This rise showed financial markets expected governments on the euro zone periphery to deliver reforms, Draghi said, putting pressure on those countries to shape up rather than looking to the ECB to act further.

"Markets are asking these governments to deliver," he said.

Madrid is battling to convince European partners and debt markets it can rein in its budget deficit in the face of growing complaints from the public.

Draghi also kept up pressure on Ireland and Greece - two countries already on EU/IMF aid programs that Spain is desperately struggling to avoid tapping.

Ireland must keep to existing commitments on future payments due on the high-interest funding given to its crisis-hit banks, he said.

Ireland is enjoying an interest holiday on promissory notes it issued to help rescue its banking system after the 2008 financial crisis. It has to pay 490 million euros in interest by next April.

Turning to Greece, Draghi said some Greek banks may lose access to the ECB's funding operations while they are being recapitalized and will have to rely on the Greek central bank's emergency liquidity assistance facility (ELA) for liquidity.

He played down concerns that the ECB's funding operations have made banks too dependent on its loans, saying: "We don't see any sign that banks are being addicted to the ECB."

(Editing by Jeremy Gaunt)

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Comments (2)
PseudoTurtle wrote:
In the article it states “Draghi sought to assuage German concerns that the wall of money unleashed by the twin LTROs could stoke inflation pressures”, but there is no way Draghi can be correct.

The Germans are absolutely right in stating that what the ECB is doing is inflationary. Any QE program, including that of the Fed in the US, is by its very nature inflationary.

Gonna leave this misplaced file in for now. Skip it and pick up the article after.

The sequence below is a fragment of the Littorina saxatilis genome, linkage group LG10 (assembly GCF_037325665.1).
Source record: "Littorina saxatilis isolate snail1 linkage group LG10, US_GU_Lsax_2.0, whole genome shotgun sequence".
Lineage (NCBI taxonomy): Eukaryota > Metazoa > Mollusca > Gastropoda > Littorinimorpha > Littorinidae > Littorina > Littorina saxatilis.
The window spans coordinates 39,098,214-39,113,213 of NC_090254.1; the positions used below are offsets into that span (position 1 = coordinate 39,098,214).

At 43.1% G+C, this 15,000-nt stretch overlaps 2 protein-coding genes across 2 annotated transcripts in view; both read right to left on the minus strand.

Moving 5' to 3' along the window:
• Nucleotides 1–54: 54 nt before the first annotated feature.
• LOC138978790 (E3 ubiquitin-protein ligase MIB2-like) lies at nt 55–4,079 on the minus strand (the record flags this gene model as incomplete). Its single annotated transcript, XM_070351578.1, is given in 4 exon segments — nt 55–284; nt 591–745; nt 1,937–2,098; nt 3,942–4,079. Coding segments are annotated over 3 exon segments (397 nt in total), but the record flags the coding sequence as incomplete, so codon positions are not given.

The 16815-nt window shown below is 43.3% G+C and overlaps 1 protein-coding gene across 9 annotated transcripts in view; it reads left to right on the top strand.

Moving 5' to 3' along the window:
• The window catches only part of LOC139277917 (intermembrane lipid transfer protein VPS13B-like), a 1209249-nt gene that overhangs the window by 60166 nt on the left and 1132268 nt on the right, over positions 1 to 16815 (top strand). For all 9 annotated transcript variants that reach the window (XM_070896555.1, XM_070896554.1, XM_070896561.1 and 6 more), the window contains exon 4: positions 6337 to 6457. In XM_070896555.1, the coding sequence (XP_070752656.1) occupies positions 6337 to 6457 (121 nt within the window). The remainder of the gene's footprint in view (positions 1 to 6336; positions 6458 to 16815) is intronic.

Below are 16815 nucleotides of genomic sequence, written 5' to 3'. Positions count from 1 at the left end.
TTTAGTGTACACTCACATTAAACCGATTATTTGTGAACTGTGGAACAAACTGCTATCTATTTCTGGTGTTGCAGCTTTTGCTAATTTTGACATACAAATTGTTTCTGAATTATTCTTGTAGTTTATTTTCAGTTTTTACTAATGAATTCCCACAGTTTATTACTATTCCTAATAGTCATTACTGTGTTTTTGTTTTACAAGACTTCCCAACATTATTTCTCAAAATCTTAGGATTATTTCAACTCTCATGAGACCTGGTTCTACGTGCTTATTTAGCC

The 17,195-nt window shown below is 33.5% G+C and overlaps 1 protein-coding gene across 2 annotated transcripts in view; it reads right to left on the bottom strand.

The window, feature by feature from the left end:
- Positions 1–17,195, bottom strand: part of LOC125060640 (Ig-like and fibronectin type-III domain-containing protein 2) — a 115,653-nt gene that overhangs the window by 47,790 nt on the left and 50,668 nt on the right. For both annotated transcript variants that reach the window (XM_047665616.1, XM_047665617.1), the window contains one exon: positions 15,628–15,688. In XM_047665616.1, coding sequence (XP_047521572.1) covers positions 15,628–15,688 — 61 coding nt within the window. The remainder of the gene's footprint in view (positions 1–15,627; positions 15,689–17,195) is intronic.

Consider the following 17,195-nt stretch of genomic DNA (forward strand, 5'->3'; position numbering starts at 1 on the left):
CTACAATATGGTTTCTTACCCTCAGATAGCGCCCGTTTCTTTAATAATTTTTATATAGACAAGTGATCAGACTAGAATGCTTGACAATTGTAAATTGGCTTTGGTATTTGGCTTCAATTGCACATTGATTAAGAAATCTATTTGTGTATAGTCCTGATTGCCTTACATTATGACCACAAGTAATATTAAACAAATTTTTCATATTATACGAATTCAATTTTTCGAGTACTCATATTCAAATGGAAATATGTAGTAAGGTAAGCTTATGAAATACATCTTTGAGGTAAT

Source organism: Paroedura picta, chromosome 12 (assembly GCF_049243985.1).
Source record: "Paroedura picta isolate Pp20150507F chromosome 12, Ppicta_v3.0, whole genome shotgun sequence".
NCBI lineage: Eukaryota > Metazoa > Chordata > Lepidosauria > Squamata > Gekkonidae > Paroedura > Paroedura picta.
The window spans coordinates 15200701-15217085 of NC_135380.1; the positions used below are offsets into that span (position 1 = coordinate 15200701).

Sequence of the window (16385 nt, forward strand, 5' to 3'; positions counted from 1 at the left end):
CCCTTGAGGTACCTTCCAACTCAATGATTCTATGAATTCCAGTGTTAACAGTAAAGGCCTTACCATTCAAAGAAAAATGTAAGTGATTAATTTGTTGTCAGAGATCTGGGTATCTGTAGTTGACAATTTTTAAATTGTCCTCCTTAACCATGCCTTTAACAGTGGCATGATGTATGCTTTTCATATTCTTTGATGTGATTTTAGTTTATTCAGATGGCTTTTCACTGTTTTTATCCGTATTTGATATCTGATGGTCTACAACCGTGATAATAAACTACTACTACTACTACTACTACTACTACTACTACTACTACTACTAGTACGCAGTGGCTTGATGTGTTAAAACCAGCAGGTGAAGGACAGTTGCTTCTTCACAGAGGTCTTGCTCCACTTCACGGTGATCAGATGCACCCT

While a QE program avoids the immediate stigma of outright printing money to increase liquidity, along with the immediate inflationary results that are easily observed, a QE program “capitalizes” the debt as inflation on the sovereign balance sheet for release later, which tends to obscure the inflationary nature of what is being done.

Thus inflation is merely delayed, but not eliminated at all.

Apr 04, 2012 10:15am EDT  --  Report as abuse
PseudoTurtle wrote:
My comment above is based on a new theory of “debt as money” that goes beyond the concept of fiat money, in which debt becomes transformed into money, and can thus be “capitalized” on a sovereign balance sheet as an asset, rather than a liability, which would otherwise not be possible. So, right now, the global economy is actually one massive speculative bubble, based entirely on debt, which is about to collapse at the slightest “pin prick”.

For an interesting view of debt as an asset, I suggest you read this article, since it explains this concept far better than I can in this limited space:

“Money’s Failing Heart” by Doug Noland, Asia Times Online, Feb 28, 2012.


This is an excerpt from that article:


“Money” is not foremost a creature “ultimately created by the government”, but is instead primarily an issue of market perceptions. “Money” is as money does (“economic functionality”). The reality is that we today operate in an age of globalized electronic credit – a comprehensive virtual web of computerized general ledger debit and credit entries linking creditors and debtors round the globe.

This “system” of electronic IOUs comprises myriad types of financial obligations of diverse structure, maturity, creditworthiness and currency units of accounts. Importantly, if the marketplace perceives that a credit instrument will act as a highly liquid and stable store of nominal value, this credit enjoys “moneyness”. It is the nature and nuances of contemporary marketable debt – especially with respect to the prominence of governmental and central bank support – that should be the analytical focal point.

A static view of government-based “fiat money” is anachronistic.

Apr 04, 2012 11:12am EDT  --  Report as abuse